Enjoy! 🙂

Brave is the New Sexy


I’m not brave and I am not sexy either (though my husband might be of another opinion about the latter).

I also don’t like to let my guard down. And letting your guard down (among other things) is sort of the point in the sexual relationship. In order to do that I have to be super brave–I am anything but brave.

I am FULL of fear.

You ever heard the saying “Getting caught with your pants down?”

It pretty much sums up the fear inside of me when I am left open and exposed emotionally. (And while we’re being honest, I don’t actually like being naked either.)

I have a dream…

I heard it said that dreams reveal a lot about us. I personally believe there is some truth to this opinion.

Nothing describes my fear of vulnerability (aside from that off-color phrase I mentioned ^^^up there) than this dream I have caught myself having again and again.

I constantly dream that I am on the toilet. (Sorry, but it gets worse…)

Without clothes… (told ya)

And suddenly all of the protective walls that hide my nakedness either shrink before my eyes or disappear!

So there are I am—


My fear of vulnerability in a nutshell.

When Sex is “Fright Night”

So don’t get me wrong, I don’t have a problem with honesty or openness. I can control how much I share in those situations. And talking isn’t physical.

But in the realm of the bedroom, specifically sex—it feels like walking through a haunted house—spooky surprises at every turn, and no real way to prepare for them.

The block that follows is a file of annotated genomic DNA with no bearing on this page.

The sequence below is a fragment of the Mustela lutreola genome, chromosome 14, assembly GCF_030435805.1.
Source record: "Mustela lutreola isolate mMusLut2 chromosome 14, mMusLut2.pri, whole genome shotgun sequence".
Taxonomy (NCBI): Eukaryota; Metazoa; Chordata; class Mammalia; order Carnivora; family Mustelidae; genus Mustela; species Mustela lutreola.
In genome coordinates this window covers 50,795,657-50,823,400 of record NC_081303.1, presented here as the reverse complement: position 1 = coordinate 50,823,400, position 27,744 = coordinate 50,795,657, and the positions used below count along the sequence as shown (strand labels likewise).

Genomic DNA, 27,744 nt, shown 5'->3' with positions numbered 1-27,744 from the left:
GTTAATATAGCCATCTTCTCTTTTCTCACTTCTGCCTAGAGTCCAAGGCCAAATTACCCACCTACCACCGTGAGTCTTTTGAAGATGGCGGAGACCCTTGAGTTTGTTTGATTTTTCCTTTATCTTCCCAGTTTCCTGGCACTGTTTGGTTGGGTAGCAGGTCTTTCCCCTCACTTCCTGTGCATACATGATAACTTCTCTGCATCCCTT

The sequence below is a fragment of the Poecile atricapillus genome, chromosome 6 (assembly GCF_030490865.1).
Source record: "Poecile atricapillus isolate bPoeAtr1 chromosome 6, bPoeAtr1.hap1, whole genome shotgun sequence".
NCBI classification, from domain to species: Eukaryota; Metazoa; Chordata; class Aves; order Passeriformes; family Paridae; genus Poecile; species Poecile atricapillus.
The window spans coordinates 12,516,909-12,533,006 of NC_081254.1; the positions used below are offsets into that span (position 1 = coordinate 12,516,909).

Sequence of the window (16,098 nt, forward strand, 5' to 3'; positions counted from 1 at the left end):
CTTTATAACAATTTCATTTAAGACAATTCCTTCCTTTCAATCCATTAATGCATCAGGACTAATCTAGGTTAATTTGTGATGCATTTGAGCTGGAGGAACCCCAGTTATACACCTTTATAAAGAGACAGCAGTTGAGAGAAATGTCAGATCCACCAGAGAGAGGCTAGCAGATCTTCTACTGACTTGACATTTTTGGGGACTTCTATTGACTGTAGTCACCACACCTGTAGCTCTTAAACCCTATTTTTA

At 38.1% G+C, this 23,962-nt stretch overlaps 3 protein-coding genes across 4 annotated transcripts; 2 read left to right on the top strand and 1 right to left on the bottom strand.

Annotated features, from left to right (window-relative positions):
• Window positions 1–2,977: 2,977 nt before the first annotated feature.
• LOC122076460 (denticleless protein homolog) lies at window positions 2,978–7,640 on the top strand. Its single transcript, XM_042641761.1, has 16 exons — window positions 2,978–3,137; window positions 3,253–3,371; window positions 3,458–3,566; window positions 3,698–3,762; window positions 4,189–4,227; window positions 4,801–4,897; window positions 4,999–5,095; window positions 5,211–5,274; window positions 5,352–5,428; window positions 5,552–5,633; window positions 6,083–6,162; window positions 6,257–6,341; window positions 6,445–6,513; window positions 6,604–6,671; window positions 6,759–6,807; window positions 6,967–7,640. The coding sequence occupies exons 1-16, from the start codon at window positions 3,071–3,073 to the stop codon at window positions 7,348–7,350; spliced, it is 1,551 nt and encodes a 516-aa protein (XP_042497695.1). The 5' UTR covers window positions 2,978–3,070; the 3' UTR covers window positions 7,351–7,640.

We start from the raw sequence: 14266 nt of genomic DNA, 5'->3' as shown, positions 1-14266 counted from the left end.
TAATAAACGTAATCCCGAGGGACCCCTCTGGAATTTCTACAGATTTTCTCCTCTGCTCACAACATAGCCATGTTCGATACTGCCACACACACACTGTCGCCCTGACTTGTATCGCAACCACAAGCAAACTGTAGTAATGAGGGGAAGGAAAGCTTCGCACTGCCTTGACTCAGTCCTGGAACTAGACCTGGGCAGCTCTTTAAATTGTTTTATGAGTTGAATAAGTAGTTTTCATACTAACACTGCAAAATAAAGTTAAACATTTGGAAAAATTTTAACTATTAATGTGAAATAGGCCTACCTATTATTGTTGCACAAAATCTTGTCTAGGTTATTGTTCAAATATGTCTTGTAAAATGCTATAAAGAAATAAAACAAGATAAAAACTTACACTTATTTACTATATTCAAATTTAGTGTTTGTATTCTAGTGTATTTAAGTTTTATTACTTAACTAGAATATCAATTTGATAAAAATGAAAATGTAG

Not everyone experiences haunted houses in the same way. I have seen some people leave a haunted house crying, and others leave laughing. Fear is often a simple matter of perspective.

Like wandering around in a haunted house, the dark corners of my bedroom are terrifying. I have no earthly barrier between my flesh and my husband. Yet, he should be the person I feel the safest and most secure with here on earth, but I don’t.

And truth be told, he isn’t the problem. It’s me.

I have actually conditioned myself to be adverse to natural and normal desires. Desires in my mind are far worse than all the external influences. Those internal firings—feelings—are terrifying to me.

I’ll stuff a turkey with those feelings quicker than you can say “Thanksgiving.”

I don’t want to be controlled by my emotions, so I have learned over the years to cut them off and shove them deep down.

And now, I don’t know how to find those feelings. If I do actually find them, a large part of me doesn’t want them for fear of being consumed by them.

The Power of Love

1 Corinthians 7:4 says “The wife hath not power over her own body…”

Powerless over my own body… That’s scary times right there, but there’s more—

“The wife hath not power over her own body, but the husband…”

The power over my body belongs to my husband.

As I let that sink in, it scares me to death—especially if I look at sex apart from God’s design. Without a spiritual filter on sex we will miss the depth of God’s love for us. His perfect love should cast out the fear of relinquishing bodily authority to our spouses.